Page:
Recent months have been busy with rebuilding and advancing plans for further rebuilding. Soon I’ll share an update on our summer 2022 deck rebuild, and I promise that it’ll be worth the wait. Until then, I’ll tease out another potential rebuild on the horizon. But first, by way of introduction, I offer you an icehouse haiku.
for winter ice in summer,
Sometimes a morsel is all we need. And for some of you this may be plenty. A glimpse into my recent ruminations on Rosslyn’s historic icehouse.
If a poem is way of repurposing an experience, a subject, an idea, then drifting into recent evolution of our icehouse vision via an icehouse haiku seems appropriate. We are, after all, returning to the many times delayed and postponed notion of completing the icehouse rehabilitation initiated back in 2006 and 2007. By the end of this week we may — fingers crossed — be able to offer an exciting update. For now a few brief sketches will suffice, minimalist asides underpinning the idea of repurposing this circa 1889 utility building in a way that is relevant and useful to us today.
Intrinsic to the Icehouse Haiku
Underlying the ultra compact words of the icehouse haiku above (and the composited photo and sketch above) are sixteen years of brainstorming and iterating (and repeatedly postponing) plans for rehabilitating the icehouse.
Rehabilitation fails with no sustainable plan for use. — Stef Noble (Source: Demolition Dedux)
Our earliest plans for revitalizing Rosslyn rested on this idea that use, usability, contemporary relevance is fundamental to successful historic rehabilitation. Sensitive, responsible, historically and architecturally accurate, yes. But most important, the building must have a functional reason to endure.
More on this anon, but for now a few glimpses backward in time…
My earliest inkling about icehouse-ness hearkens back about four and a half decades to Homeport, the Wadhams, New York property that my parents restored when I was young. Although already removed prior to my parents’ purchase of Homeport in the mid/late 1970s, I grew up aware that there had been an icehouse just beyond the “sunporch”, my parents’ summer bedroom. The idea fascinated me. A house full of ice. My youthful imagination conjured up all sorts of fanciful possibilities that history fated to exist in my imagination only.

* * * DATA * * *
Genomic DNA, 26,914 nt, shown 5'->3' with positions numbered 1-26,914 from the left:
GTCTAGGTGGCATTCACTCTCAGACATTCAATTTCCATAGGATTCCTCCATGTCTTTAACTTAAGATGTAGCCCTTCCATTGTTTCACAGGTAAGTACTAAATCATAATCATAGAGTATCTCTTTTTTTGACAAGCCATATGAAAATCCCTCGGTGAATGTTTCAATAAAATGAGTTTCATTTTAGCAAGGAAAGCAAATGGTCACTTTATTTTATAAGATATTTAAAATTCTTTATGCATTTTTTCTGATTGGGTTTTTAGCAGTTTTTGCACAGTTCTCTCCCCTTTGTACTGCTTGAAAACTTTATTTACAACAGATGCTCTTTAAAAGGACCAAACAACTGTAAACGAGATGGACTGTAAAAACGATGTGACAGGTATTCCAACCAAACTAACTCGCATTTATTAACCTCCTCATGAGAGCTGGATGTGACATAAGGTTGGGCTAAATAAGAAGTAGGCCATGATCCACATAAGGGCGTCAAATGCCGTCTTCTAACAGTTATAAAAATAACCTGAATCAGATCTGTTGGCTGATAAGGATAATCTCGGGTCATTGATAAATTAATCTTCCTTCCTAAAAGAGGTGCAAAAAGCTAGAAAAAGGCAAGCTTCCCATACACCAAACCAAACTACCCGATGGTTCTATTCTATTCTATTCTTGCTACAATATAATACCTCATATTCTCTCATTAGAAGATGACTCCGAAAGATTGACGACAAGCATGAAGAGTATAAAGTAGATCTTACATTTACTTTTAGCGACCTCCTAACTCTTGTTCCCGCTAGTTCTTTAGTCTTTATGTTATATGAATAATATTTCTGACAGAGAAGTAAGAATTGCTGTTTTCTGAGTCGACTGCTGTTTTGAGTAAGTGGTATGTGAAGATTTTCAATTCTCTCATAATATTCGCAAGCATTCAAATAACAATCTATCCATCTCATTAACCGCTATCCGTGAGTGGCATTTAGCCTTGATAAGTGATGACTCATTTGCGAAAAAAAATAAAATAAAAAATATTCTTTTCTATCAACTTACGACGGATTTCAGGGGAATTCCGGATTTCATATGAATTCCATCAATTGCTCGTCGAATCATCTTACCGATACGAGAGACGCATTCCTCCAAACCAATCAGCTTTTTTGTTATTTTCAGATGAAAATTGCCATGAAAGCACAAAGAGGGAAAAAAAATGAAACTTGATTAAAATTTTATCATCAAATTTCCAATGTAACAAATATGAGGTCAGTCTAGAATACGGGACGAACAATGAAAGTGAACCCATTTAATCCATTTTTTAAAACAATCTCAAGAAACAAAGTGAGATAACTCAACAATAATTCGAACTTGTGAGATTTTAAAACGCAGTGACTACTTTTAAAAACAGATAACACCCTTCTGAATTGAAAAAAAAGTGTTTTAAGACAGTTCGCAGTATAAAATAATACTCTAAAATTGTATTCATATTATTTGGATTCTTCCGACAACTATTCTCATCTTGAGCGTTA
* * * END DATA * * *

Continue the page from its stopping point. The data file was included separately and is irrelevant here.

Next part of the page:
Before tripping further down memory lane, let’s get onto an equal footing with respect to icehouses in general. What exactly were they?
An ice house, or icehouse, is a building used to store ice throughout the year, commonly used prior to the invention of the refrigerator…
During the winter, ice and snow would be cut from lakes or rivers, taken into the ice house, and packed with insulation (often straw or sawdust). It would remain frozen for many months, often until the following winter, and could be used as a source of ice during the summer months. The main application of the ice was the storage of foods, but it could also be used simply to cool drinks… (Source: Wikipedia)
Ever since my Homeport days I’ve been intrigued by life in the era of icehouses. And so inheriting one when we purchased Rosslyn was a particular pleasure. All the more so when I came across Sally Lesh’s personal recollection of the icehouse at Rosslyn (aka Hyde Gate).
Directly across the road, ice was cut every winter from the frozen lake surface. All these years later, I can picture the huge square hole full of dark water where the big blocks of ice had been cut by men using long saws. Each block was then hauled out. I have no idea how the block of ice was carried up the steep rocky bank and across the road, up the sloping driveway past the house, past the big barn that houses the carriage and the car, and finally to the icehouse, where it was buried in sawdust. We had iceboxes then, no refrigerators. The ice was broken into square chunks that fit neatly into the tin-lined top compartment of the icebox. I do clearly recall picking tiny bits of sawdust out of my summertime lemonade throughout my childhood. — Sally Lesh, All My Houses: a Memoir (Source: Sally Lesh & the story of Hyde Gate | Rosslyn Redux)
Sawdust in lemonade seems a small price to pay for frosty beverages and safely preserved perishables long before refrigeration came to Essex. I imagine that somewhere, some day, I’ll come across some historic photographs documenting this very practice Lesh brings to life, but until then I’ll dwell in my imagination.
As a final sketch before wrapping up this icehouse haiku rumination, let’s revisit these words from an older post.
The inspector opined that the boathouse and icehouse were probably unrecoverable. Use them while we could or demolish and replace them. There were other eleventh hour surprises that jeopardized the sale too, but demolition as a recommendation was unnerving. Rosslyn’s boathouse was precisely what I’d fallen for. Tear it down? No chance. And the icehouse promised to be the perfect office/studio/playhouse. Think desk, easel, pool table, bar! (Source: Demolition: Rosslyn Dedux)
Okay, it’s long past the point that I should have abbreviated this runaway reflection. Go figure, I started with a microscopic poem, but then the words just came tumbling out. Sorry!